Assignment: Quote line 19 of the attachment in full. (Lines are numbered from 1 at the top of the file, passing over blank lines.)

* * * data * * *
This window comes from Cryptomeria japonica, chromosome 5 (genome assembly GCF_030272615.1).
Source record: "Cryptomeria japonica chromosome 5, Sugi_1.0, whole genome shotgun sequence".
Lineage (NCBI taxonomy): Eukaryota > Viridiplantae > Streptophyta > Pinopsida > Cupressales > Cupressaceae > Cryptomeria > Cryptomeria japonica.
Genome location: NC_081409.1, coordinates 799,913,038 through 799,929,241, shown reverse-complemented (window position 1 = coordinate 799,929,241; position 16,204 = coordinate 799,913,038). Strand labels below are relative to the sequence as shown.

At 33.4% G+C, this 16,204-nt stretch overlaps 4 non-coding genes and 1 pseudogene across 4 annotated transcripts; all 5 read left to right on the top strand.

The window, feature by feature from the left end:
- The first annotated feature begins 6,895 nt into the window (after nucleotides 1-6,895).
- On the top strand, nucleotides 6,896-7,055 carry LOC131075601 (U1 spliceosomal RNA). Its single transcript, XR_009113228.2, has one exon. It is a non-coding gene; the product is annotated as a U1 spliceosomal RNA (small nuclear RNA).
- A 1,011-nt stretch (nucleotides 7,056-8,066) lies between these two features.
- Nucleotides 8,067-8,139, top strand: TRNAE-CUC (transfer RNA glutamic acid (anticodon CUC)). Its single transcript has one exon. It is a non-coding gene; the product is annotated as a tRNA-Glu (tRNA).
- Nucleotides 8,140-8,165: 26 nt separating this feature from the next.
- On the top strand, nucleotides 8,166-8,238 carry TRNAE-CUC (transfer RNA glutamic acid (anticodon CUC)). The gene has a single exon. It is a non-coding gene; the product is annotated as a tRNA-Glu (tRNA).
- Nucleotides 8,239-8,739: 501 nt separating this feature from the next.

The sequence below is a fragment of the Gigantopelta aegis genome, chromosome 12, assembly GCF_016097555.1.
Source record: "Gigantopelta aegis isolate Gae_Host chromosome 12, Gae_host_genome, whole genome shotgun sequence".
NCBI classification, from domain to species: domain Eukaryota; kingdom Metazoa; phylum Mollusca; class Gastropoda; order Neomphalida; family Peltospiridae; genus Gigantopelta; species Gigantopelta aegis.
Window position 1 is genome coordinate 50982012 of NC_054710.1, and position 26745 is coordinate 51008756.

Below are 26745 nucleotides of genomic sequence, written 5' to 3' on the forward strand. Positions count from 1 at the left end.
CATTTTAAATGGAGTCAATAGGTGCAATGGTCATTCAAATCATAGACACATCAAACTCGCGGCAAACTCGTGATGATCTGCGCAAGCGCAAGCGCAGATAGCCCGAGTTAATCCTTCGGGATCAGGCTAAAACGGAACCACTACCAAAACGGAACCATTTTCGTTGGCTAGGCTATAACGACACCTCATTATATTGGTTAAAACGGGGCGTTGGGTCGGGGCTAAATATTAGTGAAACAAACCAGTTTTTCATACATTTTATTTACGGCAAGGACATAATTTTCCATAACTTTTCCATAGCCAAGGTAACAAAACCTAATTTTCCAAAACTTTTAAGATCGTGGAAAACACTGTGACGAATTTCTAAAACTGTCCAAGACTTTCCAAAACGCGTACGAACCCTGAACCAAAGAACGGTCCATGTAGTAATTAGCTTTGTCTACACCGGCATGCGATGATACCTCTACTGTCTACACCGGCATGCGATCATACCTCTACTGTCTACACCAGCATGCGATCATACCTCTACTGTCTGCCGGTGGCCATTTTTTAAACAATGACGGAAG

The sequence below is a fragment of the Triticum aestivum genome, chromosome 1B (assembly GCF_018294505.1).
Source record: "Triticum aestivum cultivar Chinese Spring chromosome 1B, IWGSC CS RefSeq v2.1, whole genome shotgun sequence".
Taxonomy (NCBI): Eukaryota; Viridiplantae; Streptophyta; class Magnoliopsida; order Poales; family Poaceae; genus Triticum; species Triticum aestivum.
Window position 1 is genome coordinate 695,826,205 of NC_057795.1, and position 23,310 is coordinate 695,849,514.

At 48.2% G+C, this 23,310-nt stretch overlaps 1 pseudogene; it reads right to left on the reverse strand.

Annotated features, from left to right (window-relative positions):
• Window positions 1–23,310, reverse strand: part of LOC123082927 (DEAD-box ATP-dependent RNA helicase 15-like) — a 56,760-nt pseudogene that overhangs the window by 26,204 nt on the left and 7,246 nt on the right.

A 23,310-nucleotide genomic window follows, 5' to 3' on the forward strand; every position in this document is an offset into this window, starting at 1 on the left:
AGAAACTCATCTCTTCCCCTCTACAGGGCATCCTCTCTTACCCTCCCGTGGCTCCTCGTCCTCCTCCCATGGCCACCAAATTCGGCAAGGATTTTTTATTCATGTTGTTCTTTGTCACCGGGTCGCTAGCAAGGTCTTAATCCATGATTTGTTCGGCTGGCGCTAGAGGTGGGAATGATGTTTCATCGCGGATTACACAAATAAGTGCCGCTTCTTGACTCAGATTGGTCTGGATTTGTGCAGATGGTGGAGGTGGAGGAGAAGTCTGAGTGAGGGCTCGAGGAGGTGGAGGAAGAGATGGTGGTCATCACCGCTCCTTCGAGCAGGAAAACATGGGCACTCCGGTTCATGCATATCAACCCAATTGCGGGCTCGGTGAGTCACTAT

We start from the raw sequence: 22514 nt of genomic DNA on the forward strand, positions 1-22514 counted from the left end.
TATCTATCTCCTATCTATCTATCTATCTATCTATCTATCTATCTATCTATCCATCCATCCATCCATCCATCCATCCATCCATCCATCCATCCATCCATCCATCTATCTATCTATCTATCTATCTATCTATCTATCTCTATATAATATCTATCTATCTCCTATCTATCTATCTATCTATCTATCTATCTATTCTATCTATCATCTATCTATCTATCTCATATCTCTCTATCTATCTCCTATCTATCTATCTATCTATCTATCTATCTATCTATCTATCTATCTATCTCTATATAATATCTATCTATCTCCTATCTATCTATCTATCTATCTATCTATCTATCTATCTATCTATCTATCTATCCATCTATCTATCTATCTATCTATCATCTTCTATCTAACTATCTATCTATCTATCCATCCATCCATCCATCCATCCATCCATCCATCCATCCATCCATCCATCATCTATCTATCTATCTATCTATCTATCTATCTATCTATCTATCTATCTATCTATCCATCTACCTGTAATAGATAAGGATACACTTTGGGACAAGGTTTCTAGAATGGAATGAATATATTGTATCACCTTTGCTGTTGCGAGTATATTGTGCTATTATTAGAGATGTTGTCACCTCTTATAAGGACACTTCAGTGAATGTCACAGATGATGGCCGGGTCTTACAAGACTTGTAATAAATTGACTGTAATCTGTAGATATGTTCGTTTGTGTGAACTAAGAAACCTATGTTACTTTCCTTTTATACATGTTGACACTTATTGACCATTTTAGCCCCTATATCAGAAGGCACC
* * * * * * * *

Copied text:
CATTTTAAATGGAGTCAATAGGTGCAATGGTCATTCAAATCATAGACACATCAAACTCGCGGCAAACTCGTGATGATCTGCGCAAGCGCAAGCGCAGATAGCCCGAGTTAATCCTTCGGGATCAGGCTAAAACGGAACCACTACCAAAACGGAACCATTTTCGTTGGCTAGGCTATAACGACACCTCATTATATTGGTTAAAACGGGGCGTTGGGTCGGGGCTAAATATTAGTGAAACAAACCAGTTTTTCATACATTTTATTTACGGCAAGGACATAATTTTCCATAACTTTTCCATAGCCAAGGTAACAAAACCTAATTTTCCAAAACTTTTAAGATCGTGGAAAACACTGTGACGAATTTCTAAAACTGTCCAAGACTTTCCAAAACGCGTACGAACCCTGAACCAAAGAACGGTCCATGTAGTAATTAGCTTTGTCTACACCGGCATGCGATGATACCTCTACTGTCTACACCGGCATGCGATCATACCTCTACTGTCTACACCAGCATGCGATCATACCTCTACTGTCTGCCGGTGGCCATTTTTTAAACAATGACGGAAG